Records show an estimated 240 Filipinos die from tobacco-related diseases daily.

Aside from banning smoking in public places, Rojas said the EO would be the perfect complement to already existing tobacco control measures, specifically Republic Act No. 10351 (Sin Tax Law) and Republic Act No. 10643 (Graphic Health Warning Law).

Health Secretary Paulyn Ubial earlier said Duterte, who has buergers disease, is more than willing to sign the EO. Buerger’s disease is an ailment linked to heavy smoking.

The EO closely follows the smoking ban implemented in Davao City where Duterte was a long-time mayor.

Think tank: Big-time increase in cigarette taxes to force smokers to quit

http://business.inquirer.net/220377/think-tank-big-time-increase-cigarette-taxes-force-smokers-quit

Public health policy think-tank HealthJustice Philippines Monday pushed for a single-tier tax system for tobacco products, saying other proposed systems would not make smokers quit.

HealthJustice, which won the Bloomberg Award for Global Tobacco Control in 2012, said the industry-proposed two-tier tobacco tax system, which assigns lower tax rates to cheaper cigarettes or those on the “lower-tier,” would not be effective at curbing smoking.

“The two-tier tobacco tax system that the tobacco industry has been pushing for is ineffective and will not encourage smokers to quit or reduce consumption of tobacco products,” HealthJustice consultant Bianca Bacani said in a statement.

Based on government projections, the current multi-tier tax system would eventually shift to single tier by going through a two-tier stage first.

For example, a two-rate structure of P14 and P30 per pack of cigarettes would be implemented for a period of two years, moving on to a uniform rate of P30 per pack on the third year.

“If we don’t make tobacco products substantially more expensive, smokers will continue to shift to cheaper cigarettes instead of shift to a healthy lifestyle,” Bacani said.

She said smokers would sustain their habit and keep smoking. They would even reduce the number of cigarettes they consume.

“This is called downshifting, and it has taken place in many countries after they imposed the two-tier tax tobacco tax,” Bacani said.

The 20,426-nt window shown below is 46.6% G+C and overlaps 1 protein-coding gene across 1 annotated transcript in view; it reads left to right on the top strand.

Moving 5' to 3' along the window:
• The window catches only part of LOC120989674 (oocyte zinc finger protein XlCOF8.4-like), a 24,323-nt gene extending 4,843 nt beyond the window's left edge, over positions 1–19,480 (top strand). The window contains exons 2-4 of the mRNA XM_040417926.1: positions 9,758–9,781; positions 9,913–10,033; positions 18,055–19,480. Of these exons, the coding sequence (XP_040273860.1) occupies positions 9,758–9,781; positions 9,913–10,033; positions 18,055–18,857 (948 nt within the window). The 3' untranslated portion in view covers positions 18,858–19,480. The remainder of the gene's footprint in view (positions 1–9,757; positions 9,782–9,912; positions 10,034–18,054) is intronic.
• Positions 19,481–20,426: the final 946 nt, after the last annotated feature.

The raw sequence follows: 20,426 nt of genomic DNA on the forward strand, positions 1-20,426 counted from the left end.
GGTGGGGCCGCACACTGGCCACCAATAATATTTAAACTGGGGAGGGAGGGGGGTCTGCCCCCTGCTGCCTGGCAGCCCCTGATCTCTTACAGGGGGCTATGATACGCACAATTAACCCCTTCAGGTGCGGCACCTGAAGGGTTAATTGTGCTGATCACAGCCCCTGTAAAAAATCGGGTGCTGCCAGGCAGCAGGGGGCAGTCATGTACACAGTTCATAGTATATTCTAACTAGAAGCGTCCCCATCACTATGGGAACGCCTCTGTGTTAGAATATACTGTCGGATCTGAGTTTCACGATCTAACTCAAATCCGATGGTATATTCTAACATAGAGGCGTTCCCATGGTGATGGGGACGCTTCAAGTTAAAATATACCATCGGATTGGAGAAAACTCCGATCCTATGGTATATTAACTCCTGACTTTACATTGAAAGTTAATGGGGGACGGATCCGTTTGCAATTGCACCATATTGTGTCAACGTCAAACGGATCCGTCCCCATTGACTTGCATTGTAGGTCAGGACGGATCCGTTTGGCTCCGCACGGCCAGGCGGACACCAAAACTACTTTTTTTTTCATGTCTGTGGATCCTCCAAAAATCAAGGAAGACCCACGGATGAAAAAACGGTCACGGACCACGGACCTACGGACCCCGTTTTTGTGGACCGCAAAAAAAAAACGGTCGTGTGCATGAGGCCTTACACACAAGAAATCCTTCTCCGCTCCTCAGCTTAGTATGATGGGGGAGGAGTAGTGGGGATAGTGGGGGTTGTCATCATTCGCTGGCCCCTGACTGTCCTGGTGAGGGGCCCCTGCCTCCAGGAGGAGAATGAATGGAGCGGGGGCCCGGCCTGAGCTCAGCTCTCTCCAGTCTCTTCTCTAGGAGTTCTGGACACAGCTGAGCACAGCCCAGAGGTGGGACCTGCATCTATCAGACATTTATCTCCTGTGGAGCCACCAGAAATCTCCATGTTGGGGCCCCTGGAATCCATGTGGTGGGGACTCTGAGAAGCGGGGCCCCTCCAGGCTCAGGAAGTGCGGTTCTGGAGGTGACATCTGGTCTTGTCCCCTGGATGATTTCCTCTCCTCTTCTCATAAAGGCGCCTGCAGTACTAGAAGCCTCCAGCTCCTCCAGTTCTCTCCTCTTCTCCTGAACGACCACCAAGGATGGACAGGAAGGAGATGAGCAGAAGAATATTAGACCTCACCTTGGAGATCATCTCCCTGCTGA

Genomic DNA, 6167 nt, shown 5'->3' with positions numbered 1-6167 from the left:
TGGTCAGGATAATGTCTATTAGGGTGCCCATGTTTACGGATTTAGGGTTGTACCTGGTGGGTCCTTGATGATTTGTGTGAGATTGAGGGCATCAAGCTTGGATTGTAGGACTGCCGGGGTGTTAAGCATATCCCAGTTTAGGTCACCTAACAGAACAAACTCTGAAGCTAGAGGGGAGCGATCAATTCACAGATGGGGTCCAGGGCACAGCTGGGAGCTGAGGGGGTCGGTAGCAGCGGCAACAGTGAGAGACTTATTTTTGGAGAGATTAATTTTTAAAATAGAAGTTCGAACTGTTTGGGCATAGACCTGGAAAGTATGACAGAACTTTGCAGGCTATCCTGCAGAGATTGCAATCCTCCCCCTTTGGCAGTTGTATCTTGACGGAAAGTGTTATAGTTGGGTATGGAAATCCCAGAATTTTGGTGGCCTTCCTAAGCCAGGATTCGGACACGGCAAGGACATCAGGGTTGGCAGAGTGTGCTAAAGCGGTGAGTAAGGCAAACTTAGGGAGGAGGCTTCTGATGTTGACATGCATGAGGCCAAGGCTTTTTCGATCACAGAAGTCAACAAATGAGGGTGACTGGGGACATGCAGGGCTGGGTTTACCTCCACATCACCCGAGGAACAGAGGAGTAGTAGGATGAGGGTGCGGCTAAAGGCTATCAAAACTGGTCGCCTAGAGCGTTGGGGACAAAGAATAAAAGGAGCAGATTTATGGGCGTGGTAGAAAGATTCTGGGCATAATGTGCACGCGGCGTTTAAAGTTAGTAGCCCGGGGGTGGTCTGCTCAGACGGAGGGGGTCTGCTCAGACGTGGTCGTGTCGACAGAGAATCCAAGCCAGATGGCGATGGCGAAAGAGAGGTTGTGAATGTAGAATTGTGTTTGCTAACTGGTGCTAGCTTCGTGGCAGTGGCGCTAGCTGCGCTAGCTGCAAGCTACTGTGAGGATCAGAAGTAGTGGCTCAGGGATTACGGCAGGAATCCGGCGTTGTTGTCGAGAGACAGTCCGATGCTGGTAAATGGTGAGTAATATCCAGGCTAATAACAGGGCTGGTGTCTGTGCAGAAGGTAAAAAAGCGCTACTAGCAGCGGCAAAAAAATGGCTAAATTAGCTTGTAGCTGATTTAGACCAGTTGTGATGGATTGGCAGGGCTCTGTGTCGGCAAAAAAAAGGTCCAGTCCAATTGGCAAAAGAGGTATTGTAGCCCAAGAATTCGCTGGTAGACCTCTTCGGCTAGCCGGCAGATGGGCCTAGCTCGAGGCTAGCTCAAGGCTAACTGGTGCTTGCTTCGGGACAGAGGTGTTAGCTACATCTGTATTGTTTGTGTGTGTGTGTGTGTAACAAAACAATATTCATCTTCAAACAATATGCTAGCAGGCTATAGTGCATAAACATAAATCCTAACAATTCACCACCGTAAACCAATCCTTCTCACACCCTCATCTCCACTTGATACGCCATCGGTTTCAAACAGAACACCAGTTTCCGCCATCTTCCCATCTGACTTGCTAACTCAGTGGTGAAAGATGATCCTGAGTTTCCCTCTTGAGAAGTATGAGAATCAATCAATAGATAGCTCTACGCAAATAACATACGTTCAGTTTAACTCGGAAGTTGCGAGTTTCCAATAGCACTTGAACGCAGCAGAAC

HealthJustice also noticed that, as early as 2012, the Department of Finance reported that downshifting in alcohol and tobacco products caused the government to lose P32 billion in revenues.

DOH wants e-cig, vapes covered by smoking ban

http://www.philstar.com/headlines/2016/11/17/1644636/doh-wants-e-cig-vapes-covered-smoking-ban

To fortify the government’s campaign against smoking, the Department of Health (DOH) has recommended to Malacañang that electronic cigarettes (e-cig) and vapes be included in the public smoking ban.

DOH spokesman Eric Tayag said the agency’s proposed executive order for the smoking ban includes e-cigs and vapes, although Republic Act 9211 or the Tobacco Regulation Act of 2003 did not cover these.

“There is now evidence that they are also threats to our health, so they should be included in the ban,” Tayag said.

The DOH is now waiting for President Duterte to sign its proposed EO that seeks to prohibit smoking in all public places across the country. This restriction is not included in RA 9211.

With the proposed ban complemented by the sin tax law, the DOH is expecting the current smoking prevalence rate of 23 percent to go down by at least 10 percent initially.

Tayag noted that while e-cigs and vapes are being marketed as tools to quit smoking, these actually encourage smoking.

He underscored that just like traditional cigarettes, these two devices also contain nicotine and other harmful substances.